The cave has 8 small and big entrances along 40 metres, arranged on three different horizontal levels. We use the large central entrance, which is 9 metres in width and 2 metres in height. The rigth entrance (access to the exterior part is difficult) allows for the daylight to illuminate the chamber where the church is situated. Both those entrances lead to the main part of the cave. The others lead to the left smaller part of the cave.
In the first part of the main chamber, a church was erected in 1953 dedicated to Saint Thomas. There, a liturgy (Sunday Mass) is held once a year in commemoration of the Saint, that is on “Thomas Sunday (Second Sunday of Easter). On that day a local celebration of national character takes place in the area.
Near the church, there is an ossuary where some of the sacred relics of victims that died in a battle in 1823 (during the Greek Liberation War against the Turkish Occupation) are kept. After the church, the floor becomes sloping and in the end it becoms horizontal.
In all areas of the cave, there are many small and big pillars arranged in clusters, which constitute an amazing spectacle. Stalagmites are fewer, however very spectacular. Stalactites are scarce. Pillars divide the cave into many chambers.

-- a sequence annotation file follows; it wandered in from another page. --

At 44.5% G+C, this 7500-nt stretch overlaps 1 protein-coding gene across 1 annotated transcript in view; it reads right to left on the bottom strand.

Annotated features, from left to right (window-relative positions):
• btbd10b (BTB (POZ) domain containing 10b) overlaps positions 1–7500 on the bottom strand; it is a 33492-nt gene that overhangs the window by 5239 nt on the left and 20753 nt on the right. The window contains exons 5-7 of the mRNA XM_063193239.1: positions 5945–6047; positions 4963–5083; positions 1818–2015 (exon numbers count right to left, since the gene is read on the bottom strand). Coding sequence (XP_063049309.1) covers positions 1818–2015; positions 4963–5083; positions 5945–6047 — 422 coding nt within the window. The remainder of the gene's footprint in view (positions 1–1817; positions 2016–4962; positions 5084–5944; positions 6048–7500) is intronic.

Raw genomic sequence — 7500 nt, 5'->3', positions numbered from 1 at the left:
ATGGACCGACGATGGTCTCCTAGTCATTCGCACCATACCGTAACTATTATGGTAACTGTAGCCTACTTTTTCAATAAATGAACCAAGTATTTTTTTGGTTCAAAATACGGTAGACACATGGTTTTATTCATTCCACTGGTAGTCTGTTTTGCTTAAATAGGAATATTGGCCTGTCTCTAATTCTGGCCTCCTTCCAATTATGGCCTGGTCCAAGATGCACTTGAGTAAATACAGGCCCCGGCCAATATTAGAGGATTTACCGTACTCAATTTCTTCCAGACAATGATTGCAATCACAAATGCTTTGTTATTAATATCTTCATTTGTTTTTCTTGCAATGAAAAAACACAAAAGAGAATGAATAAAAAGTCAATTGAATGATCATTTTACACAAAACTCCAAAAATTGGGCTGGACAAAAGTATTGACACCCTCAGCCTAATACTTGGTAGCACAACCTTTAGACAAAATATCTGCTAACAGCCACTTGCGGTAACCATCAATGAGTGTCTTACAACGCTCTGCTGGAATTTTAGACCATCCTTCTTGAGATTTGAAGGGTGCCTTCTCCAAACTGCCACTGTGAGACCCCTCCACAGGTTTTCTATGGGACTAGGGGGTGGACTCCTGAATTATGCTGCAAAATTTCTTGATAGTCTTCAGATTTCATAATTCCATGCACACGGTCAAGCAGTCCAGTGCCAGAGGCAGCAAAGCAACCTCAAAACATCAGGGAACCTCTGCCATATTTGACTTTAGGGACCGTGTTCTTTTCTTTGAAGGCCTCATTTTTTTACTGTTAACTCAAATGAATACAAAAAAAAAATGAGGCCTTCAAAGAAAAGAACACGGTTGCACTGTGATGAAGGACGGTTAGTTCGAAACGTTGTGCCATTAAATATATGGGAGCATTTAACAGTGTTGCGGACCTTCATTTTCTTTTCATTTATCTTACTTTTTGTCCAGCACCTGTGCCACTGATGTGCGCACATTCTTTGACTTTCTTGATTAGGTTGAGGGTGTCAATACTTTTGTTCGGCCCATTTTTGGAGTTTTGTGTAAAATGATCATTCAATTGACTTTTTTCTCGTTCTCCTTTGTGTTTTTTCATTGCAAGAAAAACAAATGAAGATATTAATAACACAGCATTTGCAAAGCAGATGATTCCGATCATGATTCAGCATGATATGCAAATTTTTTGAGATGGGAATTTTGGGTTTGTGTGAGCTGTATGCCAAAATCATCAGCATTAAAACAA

The cave has been opened up in Cretaceous limestone, at a precession of which lie the entrances. What we can see today are the remains of a bigger undergroung sinkhole that used to expand mainly to the part of the gully. The total length of the cave attains 75 m, the width in the entrance area is 45 metres, which becomes narrower and narrower as we walk further into the cave.
The deepest part of the cave is 12 metres lower than the entrance level. Circulation is easy in many areas. After exploitation of the cave, the walking path will attain 200 metres. The cave has been characterized as a cave of great national interest. It was mapped by El. Platakis on 28th August 1953, while a more detailed mapping was carried out by members of the speleological society led by Anna Petrochilou on 7th December 1969.